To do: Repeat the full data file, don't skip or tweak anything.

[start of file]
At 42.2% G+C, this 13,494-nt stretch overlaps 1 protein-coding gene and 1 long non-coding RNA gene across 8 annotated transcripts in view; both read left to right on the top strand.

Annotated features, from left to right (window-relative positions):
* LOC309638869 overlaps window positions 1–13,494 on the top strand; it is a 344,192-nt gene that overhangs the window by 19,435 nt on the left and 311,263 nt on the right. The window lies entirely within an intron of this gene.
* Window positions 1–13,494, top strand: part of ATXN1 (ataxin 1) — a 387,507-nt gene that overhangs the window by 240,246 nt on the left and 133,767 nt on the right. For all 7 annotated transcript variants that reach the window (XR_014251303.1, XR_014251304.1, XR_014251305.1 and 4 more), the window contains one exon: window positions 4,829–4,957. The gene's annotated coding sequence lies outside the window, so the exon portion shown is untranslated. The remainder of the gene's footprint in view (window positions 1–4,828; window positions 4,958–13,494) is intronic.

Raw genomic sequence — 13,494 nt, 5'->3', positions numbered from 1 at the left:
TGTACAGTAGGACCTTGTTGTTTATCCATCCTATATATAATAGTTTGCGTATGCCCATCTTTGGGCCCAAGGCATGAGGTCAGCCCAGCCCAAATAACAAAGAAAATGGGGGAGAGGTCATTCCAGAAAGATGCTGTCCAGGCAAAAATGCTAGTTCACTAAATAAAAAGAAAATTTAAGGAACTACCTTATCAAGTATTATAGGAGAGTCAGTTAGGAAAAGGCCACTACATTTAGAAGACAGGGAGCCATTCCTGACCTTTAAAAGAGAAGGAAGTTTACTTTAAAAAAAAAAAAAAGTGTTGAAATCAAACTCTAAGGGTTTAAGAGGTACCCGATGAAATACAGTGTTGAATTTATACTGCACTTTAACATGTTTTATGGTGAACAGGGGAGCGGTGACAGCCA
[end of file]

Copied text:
At 42.2% G+C, this 13,494-nt stretch overlaps 1 protein-coding gene and 1 long non-coding RNA gene across 8 annotated transcripts in view; both read left to right on the top strand.

Annotated features, from left to right (window-relative positions):
* LOC309638869 overlaps window positions 1–13,494 on the top strand; it is a 344,192-nt gene that overhangs the window by 19,435 nt on the left and 311,263 nt on the right. The window lies entirely within an intron of this gene.
* Window positions 1–13,494, top strand: part of ATXN1 (ataxin 1) — a 387,507-nt gene that overhangs the window by 240,246 nt on the left and 133,767 nt on the right. For all 7 annotated transcript variants that reach the window (XR_014251303.1, XR_014251304.1, XR_014251305.1 and 4 more), the window contains one exon: window positions 4,829–4,957. The gene's annotated coding sequence lies outside the window, so the exon portion shown is untranslated. The remainder of the gene's footprint in view (window positions 1–4,828; window positions 4,958–13,494) is intronic.

Raw genomic sequence — 13,494 nt, 5'->3', positions numbered from 1 at the left:
TGTACAGTAGGACCTTGTTGTTTATCCATCCTATATATAATAGTTTGCGTATGCCCATCTTTGGGCCCAAGGCATGAGGTCAGCCCAGCCCAAATAACAAAGAAAATGGGGGAGAGGTCATTCCAGAAAGATGCTGTCCAGGCAAAAATGCTAGTTCACTAAATAAAAAGAAAATTTAAGGAACTACCTTATCAAGTATTATAGGAGAGTCAGTTAGGAAAAGGCCACTACATTTAGAAGACAGGGAGCCATTCCTGACCTTTAAAAGAGAAGGAAGTTTACTTTAAAAAAAAAAAAAAGTGTTGAAATCAAACTCTAAGGGTTTAAGAGGTACCCGATGAAATACAGTGTTGAATTTATACTGCACTTTAACATGTTTTATGGTGAACAGGGGAGCGGTGACAGCCA